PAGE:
Friday, June 21, 2024

Women’s health bill advances in La. House

by BIZ Magazine

By Kathleen Peppo | LSU Manship School News Service

BATON ROUGE–A bill to create an office for women’s health within the Louisiana Department of Health moved through the House Appropriations Committee on Wednesday. 

Rep. Denise Marcelle, D-Baton Rouge, said she brought House Bill 193 to address inequities in Louisiana’s healthcare system. 

Marcelle said that when it comes to inequity, “we can always do better.”

“In rural areas, we can make sure that patients do not have to travel as far,” she said. “Whether that is putting a clinic there, putting resources there, getting education to them so they know what they can do to have better outcomes.” 

She said it would help to have a specific unit at LDH to address the issues.

Alma Stewart, president of the Louisiana Center for Health Equity and a registered nurse for over 40 years, said she has “seen things not get better but worse, and there’s evidence to support that.” 

She said the state’s childbirth mortality rate is among the highest in the nation, and that rate is four times higher for Black women.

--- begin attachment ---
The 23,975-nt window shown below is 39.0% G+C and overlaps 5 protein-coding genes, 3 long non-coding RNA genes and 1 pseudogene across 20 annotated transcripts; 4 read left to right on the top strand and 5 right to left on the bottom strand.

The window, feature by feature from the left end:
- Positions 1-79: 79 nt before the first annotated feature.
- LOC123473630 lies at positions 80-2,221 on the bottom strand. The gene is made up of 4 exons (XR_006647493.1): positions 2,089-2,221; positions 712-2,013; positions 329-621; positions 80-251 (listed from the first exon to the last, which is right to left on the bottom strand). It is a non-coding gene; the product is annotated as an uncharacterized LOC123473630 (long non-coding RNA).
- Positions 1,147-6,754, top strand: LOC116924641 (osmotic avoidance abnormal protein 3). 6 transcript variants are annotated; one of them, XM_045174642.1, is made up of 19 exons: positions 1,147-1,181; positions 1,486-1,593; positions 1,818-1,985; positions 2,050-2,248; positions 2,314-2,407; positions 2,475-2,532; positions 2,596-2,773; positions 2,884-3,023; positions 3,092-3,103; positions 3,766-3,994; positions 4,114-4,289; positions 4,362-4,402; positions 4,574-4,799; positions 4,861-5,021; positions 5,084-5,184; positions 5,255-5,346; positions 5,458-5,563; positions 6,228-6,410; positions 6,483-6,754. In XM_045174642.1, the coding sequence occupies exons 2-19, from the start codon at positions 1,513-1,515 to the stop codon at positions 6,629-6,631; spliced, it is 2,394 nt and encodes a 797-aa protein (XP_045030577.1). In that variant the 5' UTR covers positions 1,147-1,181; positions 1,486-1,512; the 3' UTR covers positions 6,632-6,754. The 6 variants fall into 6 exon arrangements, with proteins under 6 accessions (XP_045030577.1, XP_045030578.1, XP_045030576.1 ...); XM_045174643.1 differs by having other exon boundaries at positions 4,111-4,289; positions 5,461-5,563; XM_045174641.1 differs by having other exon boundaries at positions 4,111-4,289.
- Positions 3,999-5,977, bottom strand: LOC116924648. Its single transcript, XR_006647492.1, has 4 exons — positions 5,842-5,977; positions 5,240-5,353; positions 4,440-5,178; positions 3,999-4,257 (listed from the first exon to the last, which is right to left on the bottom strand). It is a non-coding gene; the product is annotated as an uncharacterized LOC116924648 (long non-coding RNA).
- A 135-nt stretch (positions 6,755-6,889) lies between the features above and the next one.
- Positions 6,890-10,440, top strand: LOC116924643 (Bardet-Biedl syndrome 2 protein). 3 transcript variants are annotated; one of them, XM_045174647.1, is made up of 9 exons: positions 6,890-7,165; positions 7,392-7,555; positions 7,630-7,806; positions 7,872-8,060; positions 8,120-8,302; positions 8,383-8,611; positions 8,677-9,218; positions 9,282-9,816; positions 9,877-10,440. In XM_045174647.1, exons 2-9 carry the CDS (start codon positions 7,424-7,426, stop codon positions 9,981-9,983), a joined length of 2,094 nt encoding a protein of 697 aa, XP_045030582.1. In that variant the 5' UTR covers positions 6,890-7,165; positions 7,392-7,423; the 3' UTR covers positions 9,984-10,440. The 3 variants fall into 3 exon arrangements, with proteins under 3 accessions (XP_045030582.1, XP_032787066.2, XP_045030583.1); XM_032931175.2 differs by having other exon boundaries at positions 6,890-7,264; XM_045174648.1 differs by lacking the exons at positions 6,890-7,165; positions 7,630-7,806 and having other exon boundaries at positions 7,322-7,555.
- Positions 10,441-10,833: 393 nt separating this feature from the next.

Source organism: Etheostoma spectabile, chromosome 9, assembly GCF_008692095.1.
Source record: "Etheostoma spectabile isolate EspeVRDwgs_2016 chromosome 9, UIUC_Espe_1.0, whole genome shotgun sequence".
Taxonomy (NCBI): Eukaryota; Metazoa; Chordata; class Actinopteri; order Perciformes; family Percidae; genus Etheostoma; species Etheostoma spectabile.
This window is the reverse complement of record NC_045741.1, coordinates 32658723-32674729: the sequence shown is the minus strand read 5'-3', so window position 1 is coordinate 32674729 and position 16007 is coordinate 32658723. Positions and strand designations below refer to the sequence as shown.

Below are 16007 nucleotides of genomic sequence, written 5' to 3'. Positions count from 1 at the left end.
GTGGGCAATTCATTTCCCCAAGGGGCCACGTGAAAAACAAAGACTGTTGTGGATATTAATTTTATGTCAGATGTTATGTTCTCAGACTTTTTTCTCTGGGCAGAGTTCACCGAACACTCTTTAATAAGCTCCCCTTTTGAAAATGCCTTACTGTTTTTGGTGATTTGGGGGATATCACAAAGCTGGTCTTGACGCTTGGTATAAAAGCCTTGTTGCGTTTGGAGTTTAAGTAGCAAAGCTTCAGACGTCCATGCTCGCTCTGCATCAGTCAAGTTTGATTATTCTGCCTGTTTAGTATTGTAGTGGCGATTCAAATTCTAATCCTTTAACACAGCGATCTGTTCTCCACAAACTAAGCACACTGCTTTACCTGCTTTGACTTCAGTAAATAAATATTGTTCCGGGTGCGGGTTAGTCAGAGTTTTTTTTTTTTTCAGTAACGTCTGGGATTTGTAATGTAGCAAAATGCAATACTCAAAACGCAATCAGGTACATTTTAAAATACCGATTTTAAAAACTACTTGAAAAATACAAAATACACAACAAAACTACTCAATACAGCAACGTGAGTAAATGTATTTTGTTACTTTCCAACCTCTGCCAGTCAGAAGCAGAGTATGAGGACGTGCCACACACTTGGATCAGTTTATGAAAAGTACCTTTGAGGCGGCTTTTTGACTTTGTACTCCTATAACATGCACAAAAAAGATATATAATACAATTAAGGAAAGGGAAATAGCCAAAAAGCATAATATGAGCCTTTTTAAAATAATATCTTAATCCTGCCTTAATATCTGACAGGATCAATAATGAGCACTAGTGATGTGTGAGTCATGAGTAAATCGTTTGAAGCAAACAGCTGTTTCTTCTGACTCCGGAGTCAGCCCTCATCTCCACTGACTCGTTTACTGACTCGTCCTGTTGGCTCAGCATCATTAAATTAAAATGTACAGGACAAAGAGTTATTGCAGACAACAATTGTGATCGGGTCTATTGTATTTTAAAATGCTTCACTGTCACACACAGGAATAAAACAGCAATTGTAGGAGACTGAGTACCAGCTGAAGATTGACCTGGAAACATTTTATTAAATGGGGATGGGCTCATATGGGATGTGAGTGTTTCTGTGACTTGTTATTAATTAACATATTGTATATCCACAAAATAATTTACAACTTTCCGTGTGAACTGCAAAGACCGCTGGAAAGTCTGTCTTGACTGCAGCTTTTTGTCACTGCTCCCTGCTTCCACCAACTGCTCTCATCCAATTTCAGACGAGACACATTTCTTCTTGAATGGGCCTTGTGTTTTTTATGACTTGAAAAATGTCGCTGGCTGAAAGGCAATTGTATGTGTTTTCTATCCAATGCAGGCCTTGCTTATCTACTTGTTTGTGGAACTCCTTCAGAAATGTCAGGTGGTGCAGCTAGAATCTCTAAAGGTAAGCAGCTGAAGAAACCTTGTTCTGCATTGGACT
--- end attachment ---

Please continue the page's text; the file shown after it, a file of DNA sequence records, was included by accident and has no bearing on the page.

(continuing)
She also said in a prior interview that Louisiana is ranked 49th in healthcare outcomes for women and children based on 2020 national data. 

“It is unacceptable for Louisiana to consistently rank at the bottom when it comes to health and quality of life for our children and our women,” Stewart said. 

Rep. Raymond Crews, R-Shreveport, asked if supporters of the bill believe this discrepancy is “a product of the system and not culture or choices.”

Several rural areas in the state are categorized as healthcare deserts for women, areas where women have to travel an hour or more to see a doctor who specializes in women’s healthcare. 

“If you have to travel two to three hours to deliver your baby, you’re already at risk before you get to the hospital,” said Stewart. 

One example of a prenatal service covered in many states, but not in Louisiana, is midwifery. In Louisiana, many midwives are not allowed to practice to the full extent of their training. In areas where access to prenatal care is limited, this only exacerbates the issue. 

Marcelle said that while healthcare access can still be expanded in communities like Baton Rouge, “in the rural communities that many of you represent, that inequity is greater. The more rural you get, the more inequity.”

Crews responded that he did not think “it’s a product of the system trying to make it that way.”

 “I still maintain, since that’s the majority of the population, that should be the function of LDH, not a special office,” Crews said. “Do we need an office for men’s health? The whole department should be doing that for everybody.”

The bill was amended to narrow the scope of the proposed office for women’s health, ensuring that it would not be able to fund or promote abortion or correspond with any other entities that do promote abortion. 

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